...High oil prices effectively subsidize the production of otherwise unprofitable natural gas. ... Although the energy industry typically talks about gas wells and oil wells, most wells usually contain a mixture of oil, gas and other petroleum products. In fact, nearly one-quarter of all U.S. gas production comes from oil wells ... many gas wells contain significant amounts of ethanes and other valuable liquids, which are sold separately and priced in relation to crude oil ... "Companies are making so much money on the oil and natural-gas liquids that gas is basically free," says Amy Myers Jaffe, director of Baker Institute Energy Forum, a policy think tank at Rice University in Houston. "They are saying to themselves: I am going to produce the gas regardless of what the price is, because I'm making money on the oil and liquids."

The article isn't about shale gas. It talks a great deal about gas production coming from drilling for oil. A lot of that gas comes from conventional oil wells, not shale. Yes, these companies can make a lot of money. But that does not mean that the shale gas producers who get a bit of liquids can make it with prices as low as they are.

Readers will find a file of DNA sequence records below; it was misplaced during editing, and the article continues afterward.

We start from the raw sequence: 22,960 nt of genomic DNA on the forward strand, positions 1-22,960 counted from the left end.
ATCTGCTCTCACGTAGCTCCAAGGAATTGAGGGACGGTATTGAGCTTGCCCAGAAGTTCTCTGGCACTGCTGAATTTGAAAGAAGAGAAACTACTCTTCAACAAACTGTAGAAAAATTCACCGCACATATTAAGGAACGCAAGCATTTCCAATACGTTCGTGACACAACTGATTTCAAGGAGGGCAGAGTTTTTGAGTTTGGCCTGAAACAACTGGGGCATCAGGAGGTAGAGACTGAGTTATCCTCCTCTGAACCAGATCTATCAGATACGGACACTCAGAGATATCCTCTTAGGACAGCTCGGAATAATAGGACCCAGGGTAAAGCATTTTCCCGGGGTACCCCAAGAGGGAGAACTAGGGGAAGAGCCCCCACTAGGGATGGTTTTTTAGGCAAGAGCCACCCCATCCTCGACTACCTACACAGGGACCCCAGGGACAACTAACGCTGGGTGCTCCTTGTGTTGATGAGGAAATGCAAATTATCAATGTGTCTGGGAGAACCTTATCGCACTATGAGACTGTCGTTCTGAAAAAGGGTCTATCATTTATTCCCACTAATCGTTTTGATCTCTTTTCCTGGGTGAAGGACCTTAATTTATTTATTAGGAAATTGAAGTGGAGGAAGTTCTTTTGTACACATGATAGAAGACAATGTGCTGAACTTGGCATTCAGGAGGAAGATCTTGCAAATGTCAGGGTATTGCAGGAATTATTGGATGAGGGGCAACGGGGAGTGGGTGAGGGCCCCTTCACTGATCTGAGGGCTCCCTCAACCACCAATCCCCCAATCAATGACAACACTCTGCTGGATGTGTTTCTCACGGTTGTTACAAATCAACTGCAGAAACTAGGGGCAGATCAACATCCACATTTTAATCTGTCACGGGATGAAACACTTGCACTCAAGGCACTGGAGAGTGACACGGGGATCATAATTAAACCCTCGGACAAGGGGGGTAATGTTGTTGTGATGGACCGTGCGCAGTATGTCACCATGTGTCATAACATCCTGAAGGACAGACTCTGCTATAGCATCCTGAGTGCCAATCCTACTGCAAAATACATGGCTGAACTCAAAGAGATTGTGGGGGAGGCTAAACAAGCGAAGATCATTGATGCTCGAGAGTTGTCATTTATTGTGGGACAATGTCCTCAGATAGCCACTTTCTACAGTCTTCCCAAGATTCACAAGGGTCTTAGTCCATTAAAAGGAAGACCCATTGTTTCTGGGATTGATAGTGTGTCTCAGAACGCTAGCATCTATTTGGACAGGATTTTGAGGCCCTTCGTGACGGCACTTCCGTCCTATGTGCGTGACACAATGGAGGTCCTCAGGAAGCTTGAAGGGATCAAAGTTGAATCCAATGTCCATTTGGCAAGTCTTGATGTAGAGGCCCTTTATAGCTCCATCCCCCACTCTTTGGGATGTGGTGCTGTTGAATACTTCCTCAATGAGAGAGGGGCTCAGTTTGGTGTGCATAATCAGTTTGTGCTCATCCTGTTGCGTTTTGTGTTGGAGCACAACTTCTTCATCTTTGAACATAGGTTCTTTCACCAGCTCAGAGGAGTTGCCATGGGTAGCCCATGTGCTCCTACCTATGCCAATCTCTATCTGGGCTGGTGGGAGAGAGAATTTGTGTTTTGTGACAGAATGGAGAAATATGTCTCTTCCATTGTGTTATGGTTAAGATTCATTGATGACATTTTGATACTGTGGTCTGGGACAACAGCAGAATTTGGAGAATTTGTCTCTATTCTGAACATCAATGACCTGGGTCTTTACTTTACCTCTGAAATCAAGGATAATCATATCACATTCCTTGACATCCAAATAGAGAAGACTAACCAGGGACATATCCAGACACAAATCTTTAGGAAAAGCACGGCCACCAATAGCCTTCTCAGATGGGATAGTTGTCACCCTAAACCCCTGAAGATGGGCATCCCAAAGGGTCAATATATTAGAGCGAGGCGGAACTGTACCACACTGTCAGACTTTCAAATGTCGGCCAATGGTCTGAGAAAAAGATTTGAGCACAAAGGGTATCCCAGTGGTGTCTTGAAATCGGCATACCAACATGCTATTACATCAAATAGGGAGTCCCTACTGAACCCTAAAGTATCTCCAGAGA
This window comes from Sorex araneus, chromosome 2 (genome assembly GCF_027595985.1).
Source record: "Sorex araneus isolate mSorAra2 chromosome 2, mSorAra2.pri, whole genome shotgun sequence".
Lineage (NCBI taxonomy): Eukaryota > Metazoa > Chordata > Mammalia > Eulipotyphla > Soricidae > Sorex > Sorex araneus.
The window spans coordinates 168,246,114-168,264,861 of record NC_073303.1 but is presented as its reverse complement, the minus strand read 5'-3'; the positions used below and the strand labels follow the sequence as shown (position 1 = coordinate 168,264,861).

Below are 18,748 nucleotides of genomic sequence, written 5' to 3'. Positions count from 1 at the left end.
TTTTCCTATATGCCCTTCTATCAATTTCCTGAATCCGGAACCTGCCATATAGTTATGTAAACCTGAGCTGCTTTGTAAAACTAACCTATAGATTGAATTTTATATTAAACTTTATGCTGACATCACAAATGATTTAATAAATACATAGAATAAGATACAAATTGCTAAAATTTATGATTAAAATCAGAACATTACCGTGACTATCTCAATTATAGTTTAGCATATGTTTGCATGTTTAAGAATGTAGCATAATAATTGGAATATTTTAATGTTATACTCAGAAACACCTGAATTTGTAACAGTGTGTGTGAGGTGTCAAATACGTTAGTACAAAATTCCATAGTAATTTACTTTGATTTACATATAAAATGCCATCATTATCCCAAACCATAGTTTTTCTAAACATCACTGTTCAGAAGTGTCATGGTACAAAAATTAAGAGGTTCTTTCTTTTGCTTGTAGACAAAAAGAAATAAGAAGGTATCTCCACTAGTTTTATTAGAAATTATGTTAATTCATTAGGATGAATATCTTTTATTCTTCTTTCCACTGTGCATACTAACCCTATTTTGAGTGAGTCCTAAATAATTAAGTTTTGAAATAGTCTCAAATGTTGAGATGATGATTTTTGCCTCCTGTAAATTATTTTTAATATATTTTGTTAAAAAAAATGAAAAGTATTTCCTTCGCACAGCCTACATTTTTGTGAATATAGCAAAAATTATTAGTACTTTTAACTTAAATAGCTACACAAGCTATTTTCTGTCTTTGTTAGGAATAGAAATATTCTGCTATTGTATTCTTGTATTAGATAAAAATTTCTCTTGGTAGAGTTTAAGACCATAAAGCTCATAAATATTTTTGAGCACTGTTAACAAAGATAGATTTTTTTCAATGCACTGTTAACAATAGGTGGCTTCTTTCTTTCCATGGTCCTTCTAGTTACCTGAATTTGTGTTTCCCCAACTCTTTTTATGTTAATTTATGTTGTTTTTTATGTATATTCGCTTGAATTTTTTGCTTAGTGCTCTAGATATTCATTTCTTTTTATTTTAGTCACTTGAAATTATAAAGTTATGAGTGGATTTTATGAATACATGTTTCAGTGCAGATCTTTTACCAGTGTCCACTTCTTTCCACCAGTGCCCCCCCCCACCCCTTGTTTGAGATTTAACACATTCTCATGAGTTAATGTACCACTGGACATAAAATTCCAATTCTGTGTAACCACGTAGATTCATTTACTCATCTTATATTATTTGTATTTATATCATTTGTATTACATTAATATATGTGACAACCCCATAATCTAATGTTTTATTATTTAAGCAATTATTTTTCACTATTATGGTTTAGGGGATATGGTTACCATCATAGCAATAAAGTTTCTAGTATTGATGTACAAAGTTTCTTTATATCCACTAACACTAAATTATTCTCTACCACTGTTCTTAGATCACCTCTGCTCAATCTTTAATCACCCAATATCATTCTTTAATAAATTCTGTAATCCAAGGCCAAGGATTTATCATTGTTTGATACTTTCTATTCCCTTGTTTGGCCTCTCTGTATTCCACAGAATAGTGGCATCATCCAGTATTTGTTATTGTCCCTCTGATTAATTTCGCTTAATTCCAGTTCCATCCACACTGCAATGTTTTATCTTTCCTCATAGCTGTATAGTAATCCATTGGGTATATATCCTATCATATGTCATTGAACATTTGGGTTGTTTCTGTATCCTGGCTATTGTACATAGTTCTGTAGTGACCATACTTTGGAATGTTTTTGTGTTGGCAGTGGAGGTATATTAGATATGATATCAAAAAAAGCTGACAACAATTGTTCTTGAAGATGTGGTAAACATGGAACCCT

With petroleum selling for $90 a barrel, drillers in places like the Eagle Ford shale or the Bakken can give away their natural gas for nothing and still make 100% annual returns on their drilling dollars. -- Forbes

Show me the 10-K forms that tell me that shale gas is profitable. (And when you do make sure that you are not just looking at the production cost, which is a fraction of the total.)

Technology development and application are and will remain key elements in maximizing the full value of these large, long-life resources. Here are some examples: Unconventional production from Haynesville increased four-fold in 2010, while production in Fayetteville doubled in 2010. The Barnett Shale, where we currently have gross production of approximately 900 million cubic feet per day of gas, is another good example of value creation through technology. We have been able to maximize long-term ultimate recovery with longer lateral lengths and improved drilling and completion efficiency. And our net unit development cost in this shale play is about $1 per thousand cubic feet equivalent, a 50 percent improvement in the last five years ..." -- ExxonMobile

What exactly is meant by net unit development cost? What happens when you include all of the other costs? Does this cost include the full depreciation or is Exxon using the overstated reserve estimates and the high EURs that have yet to be seen in the real world?